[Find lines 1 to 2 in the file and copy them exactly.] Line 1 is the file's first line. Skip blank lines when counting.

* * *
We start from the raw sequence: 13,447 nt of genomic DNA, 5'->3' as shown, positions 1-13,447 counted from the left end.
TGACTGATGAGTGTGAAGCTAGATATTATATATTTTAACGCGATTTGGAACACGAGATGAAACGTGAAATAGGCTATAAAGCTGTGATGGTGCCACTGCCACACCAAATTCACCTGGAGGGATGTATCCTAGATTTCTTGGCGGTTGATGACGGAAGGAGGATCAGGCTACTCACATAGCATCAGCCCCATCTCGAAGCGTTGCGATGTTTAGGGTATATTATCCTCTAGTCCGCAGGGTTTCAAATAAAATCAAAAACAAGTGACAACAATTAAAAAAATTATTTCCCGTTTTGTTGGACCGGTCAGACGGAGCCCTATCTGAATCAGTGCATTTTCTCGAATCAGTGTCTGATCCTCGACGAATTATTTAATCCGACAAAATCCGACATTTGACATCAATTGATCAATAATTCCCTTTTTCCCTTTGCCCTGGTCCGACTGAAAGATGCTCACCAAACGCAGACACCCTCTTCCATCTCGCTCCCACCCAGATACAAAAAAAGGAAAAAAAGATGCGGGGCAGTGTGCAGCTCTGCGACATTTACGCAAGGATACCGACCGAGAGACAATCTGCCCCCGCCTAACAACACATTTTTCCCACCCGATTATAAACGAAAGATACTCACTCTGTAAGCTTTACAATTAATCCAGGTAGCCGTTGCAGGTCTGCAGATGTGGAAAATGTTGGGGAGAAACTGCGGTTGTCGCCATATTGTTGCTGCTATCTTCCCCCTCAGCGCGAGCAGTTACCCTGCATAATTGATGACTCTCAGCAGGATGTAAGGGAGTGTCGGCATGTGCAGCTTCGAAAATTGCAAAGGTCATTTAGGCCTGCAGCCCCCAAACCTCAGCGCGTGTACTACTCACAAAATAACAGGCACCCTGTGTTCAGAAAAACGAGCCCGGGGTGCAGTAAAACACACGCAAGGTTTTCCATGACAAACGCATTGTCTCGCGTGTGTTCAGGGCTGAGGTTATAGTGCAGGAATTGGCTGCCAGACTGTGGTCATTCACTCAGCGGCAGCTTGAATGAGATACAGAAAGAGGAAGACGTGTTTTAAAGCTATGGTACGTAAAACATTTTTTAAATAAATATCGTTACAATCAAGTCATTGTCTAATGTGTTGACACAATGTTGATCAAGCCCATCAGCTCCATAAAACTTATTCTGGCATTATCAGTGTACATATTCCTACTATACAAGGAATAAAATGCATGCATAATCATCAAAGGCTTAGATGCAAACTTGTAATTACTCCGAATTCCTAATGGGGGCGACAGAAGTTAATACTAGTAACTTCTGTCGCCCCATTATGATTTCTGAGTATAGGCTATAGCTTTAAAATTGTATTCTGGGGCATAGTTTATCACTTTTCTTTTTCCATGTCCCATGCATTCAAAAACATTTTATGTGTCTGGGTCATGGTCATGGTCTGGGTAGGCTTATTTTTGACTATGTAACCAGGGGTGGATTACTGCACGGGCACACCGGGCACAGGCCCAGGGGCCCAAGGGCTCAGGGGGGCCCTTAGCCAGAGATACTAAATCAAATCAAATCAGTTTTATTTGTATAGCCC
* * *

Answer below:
We start from the raw sequence: 13,447 nt of genomic DNA, 5'->3' as shown, positions 1-13,447 counted from the left end.
TGACTGATGAGTGTGAAGCTAGATATTATATATTTTAACGCGATTTGGAACACGAGATGAAACGTGAAATAGGCTATAAAGCTGTGATGGTGCCACTGCCACACCAAATTCACCTGGAGGGATGTATCCTAGATTTCTTGGCGGTTGATGACGGAAGGAGGATCAGGCTACTCACATAGCATCAGCCCCATCTCGAAGCGTTGCGATGTTTAGGGTATATTATCCTCTAGTCCGCAGGGTTTCAAATAAAATCAAAAACAAGTGACAACAATTAAAAAAATTATTTCCCGTTTTGTTGGACCGGTCAGACGGAGCCCTATCTGAATCAGTGCATTTTCTCGAATCAGTGTCTGATCCTCGACGAATTATTTAATCCGACAAAATCCGACATTTGACATCAATTGATCAATAATTCCCTTTTTCCCTTTGCCCTGGTCCGACTGAAAGATGCTCACCAAACGCAGACACCCTCTTCCATCTCGCTCCCACCCAGATACAAAAAAAGGAAAAAAAGATGCGGGGCAGTGTGCAGCTCTGCGACATTTACGCAAGGATACCGACCGAGAGACAATCTGCCCCCGCCTAACAACACATTTTTCCCACCCGATTATAAACGAAAGATACTCACTCTGTAAGCTTTACAATTAATCCAGGTAGCCGTTGCAGGTCTGCAGATGTGGAAAATGTTGGGGAGAAACTGCGGTTGTCGCCATATTGTTGCTGCTATCTTCCCCCTCAGCGCGAGCAGTTACCCTGCATAATTGATGACTCTCAGCAGGATGTAAGGGAGTGTCGGCATGTGCAGCTTCGAAAATTGCAAAGGTCATTTAGGCCTGCAGCCCCCAAACCTCAGCGCGTGTACTACTCACAAAATAACAGGCACCCTGTGTTCAGAAAAACGAGCCCGGGGTGCAGTAAAACACACGCAAGGTTTTCCATGACAAACGCATTGTCTCGCGTGTGTTCAGGGCTGAGGTTATAGTGCAGGAATTGGCTGCCAGACTGTGGTCATTCACTCAGCGGCAGCTTGAATGAGATACAGAAAGAGGAAGACGTGTTTTAAAGCTATGGTACGTAAAACATTTTTTAAATAAATATCGTTACAATCAAGTCATTGTCTAATGTGTTGACACAATGTTGATCAAGCCCATCAGCTCCATAAAACTTATTCTGGCATTATCAGTGTACATATTCCTACTATACAAGGAATAAAATGCATGCATAATCATCAAAGGCTTAGATGCAAACTTGTAATTACTCCGAATTCCTAATGGGGGCGACAGAAGTTAATACTAGTAACTTCTGTCGCCCCATTATGATTTCTGAGTATAGGCTATAGCTTTAAAATTGTATTCTGGGGCATAGTTTATCACTTTTCTTTTTCCATGTCCCATGCATTCAAAAACATTTTATGTGTCTGGGTCATGGTCATGGTCTGGGTAGGCTTATTTTTGACTATGTAACCAGGGGTGGATTACTGCACGGGCACACCGGGCACAGGCCCAGGGGCCCAAGGGCTCAGGGGGGCCCTTAGCCAGAGATACTAAATCAAATCAAATCAGTTTTATTTGTATAGCCC